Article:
Fredericton police should have 'farmed out' blogger case
Ex-ombudsman says force had 'too much history' with Charles LeBlanc
Posted: Dec 4, 2012 5:51 AM AT
Last Updated: Dec 4, 2012 3:47 PM AT
The Fredericton Police Force should have "farmed out" the investigation involving controversial blogger Charles LeBlanc, an independent review released on Tuesday concludes.
"There was too much history with the force, too many incidents involving this same officer and Mr. LeBlanc was too often in the public sphere to avoid the perception that the Fredericton Police Force could not be totally impartial in its consideration of the case," former ombudsman Bernard Richard states in his report.
LeBlanc who writes a blog on politics and social justice issues, was facing possible criminal libel charges, under section 301 of the Criminal Code for allegedly damaging the reputation of a city police officer in a blog post in the summer of 2011.
But the Office of the Attorney General issued a statement in May, saying it would not be proceeding because that section had been deemed unconstitutional in other jurisdictions.Fredericton police officers raided Charles LeBlanc's home and seized his computer equipment in January. (CBC)
Richard, was hired by the City of Fredericton in June to "review and investigate all aspects of conduct" of the police force.
Richard cannot express opinions regarding civil or criminal liability of any person or organization under the review's guidelines.
But he does make several recommendations, including:
- That the City of Fredericton and its force take steps to promote the adoption of policy guidelines for the full implementation and use of the MOU creating the New Brunswick Integrated Investigation Team.
- That in all Fredericton Police Force (FPF) requests for search warrants respecting computer data, every effort be made to specifically describe the information sought.
- That the FPF provide to all its members a briefing with clear instructions relating to the proper use of the "Letter of request for account information regarding a child sexual exploitation investigation."
- That the FPF provide all its members with enhanced mandatory training on dealing with emotionally disturbed persons, including education on mental disorders, available services and intervention techniques.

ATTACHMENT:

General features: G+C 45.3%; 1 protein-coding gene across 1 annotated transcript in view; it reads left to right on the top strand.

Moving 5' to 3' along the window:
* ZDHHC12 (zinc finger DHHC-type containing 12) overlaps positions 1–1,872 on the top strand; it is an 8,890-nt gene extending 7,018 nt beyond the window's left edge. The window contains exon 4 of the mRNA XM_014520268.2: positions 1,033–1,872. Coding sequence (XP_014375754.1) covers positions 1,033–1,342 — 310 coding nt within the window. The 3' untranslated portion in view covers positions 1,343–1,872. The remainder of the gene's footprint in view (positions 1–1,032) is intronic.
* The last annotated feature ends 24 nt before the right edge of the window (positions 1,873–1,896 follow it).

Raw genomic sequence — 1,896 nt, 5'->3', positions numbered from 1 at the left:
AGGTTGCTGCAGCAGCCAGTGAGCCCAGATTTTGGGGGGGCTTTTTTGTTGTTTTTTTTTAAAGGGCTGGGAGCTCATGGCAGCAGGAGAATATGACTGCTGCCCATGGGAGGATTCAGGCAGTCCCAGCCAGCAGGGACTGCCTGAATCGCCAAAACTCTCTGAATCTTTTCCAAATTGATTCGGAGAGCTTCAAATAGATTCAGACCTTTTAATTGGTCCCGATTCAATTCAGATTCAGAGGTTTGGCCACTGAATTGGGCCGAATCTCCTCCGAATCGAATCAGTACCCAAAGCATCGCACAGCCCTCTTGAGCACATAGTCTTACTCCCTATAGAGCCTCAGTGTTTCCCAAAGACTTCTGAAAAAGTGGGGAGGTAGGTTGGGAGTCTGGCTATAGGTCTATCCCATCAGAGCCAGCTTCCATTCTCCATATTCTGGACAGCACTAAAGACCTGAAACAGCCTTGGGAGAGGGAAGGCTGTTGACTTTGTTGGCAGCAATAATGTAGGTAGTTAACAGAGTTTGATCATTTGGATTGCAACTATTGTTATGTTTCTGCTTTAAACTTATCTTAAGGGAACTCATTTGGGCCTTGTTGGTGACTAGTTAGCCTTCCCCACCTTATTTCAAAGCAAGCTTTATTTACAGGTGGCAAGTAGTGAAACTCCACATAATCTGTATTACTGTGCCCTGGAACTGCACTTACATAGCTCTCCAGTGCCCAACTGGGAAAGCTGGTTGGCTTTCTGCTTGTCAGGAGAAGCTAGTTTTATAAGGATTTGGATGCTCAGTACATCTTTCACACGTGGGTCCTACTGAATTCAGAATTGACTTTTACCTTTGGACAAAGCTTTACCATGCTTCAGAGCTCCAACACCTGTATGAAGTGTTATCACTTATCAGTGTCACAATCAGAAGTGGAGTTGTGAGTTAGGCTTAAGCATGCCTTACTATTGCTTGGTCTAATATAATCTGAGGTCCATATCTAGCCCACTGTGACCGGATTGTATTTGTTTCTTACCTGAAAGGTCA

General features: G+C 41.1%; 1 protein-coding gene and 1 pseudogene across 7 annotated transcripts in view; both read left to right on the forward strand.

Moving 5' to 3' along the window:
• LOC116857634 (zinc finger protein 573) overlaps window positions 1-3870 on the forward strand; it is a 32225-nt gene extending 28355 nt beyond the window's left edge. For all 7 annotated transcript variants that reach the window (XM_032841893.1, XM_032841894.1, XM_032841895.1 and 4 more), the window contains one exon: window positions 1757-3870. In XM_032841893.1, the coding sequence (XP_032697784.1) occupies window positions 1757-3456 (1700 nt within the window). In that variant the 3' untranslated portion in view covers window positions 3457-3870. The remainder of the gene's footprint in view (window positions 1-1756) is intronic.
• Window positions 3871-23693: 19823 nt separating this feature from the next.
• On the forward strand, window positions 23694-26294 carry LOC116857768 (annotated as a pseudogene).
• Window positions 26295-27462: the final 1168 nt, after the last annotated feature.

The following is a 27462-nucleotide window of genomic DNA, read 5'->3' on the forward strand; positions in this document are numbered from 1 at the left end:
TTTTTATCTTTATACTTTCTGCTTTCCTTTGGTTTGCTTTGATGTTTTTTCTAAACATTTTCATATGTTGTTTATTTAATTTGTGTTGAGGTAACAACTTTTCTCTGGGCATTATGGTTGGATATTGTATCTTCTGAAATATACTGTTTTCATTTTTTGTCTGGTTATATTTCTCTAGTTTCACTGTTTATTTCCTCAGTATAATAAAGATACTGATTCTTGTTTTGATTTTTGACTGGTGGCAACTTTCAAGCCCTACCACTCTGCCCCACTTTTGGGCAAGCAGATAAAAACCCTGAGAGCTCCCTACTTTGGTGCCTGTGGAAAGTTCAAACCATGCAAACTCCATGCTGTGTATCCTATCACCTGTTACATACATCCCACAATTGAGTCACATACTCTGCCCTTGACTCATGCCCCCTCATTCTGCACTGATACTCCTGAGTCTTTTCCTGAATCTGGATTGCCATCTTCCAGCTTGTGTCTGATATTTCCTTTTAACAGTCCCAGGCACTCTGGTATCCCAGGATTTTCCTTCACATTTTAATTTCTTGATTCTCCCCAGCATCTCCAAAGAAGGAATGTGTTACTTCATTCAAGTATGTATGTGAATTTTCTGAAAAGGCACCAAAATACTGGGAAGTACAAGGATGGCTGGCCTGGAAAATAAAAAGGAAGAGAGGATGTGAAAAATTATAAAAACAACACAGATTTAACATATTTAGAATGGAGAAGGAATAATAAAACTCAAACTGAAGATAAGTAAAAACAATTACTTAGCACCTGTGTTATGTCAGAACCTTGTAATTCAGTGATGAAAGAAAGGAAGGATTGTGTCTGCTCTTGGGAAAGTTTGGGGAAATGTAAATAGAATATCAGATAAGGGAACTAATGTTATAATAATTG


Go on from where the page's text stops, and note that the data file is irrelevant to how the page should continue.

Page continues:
- That the FPF give consideration to including in its staffing complement resources with appropriate training, knowledge and experience in dealing with emotionally disturbed persons.
- That the FPF develop a police for responding to emotional disturbed persons, which includes a strategy for managing communications when clients publish false and/or libelous information.
- That the FPF ensure that members who are the targets of unfair and potentially harmful criticism stemming from the execution of their duty have access to the help and support they require.
Acting Police Chief Leanne Fitch says all seven recommendations are being reviewed and will be acted upon in the coming weeks, Richard states in his report.
"We have already begun to enhance training in dealing with emotionally disturbed persons, formed partnerships within the local mental health services community, and we will be revisiting current police to provide clearer direction on the execution of search warrants as referenced by Mr. Richard," she is quoted as saying
"It is also extremely important that we provide our officers with all the support we can when they're faced with these kinds of challenges. This is something I take very seriously and will be discussing with members of the force in the coming weeks," Fitch added.
LeBlanc was arrested and released in January, while officers searched his apartment and seized his computer equipment. Eight officers were involved in the raid, he has said.
In May, then-police chief Barry MacKnight said he welcomed a review because the case had raised questions about the motivations behind the investigation.
"I appreciate the optics on this were not good," he had said.Barry MacKnight retired as the Fredericton chief of police on July 1. (CBC)
"There is nothing more important to a police department than the public having confidence in its integrity as that relates directly to our reputation."
On June 20, MacKnight, 49, announced he was stepping down as chief.
A national civil liberties group wrote to the police chief in February, questioning the treatment of LeBlanc.
Six University of New Brunswick professors also sent a letter to the attorney general in February, saying they thought the case would not result in a conviction and was not in the public interest.
At least four jurisdictions have found section 301 to be unconstitutional — Alberta, Ontario, Saskatchewan and Newfoundland and Labrador.
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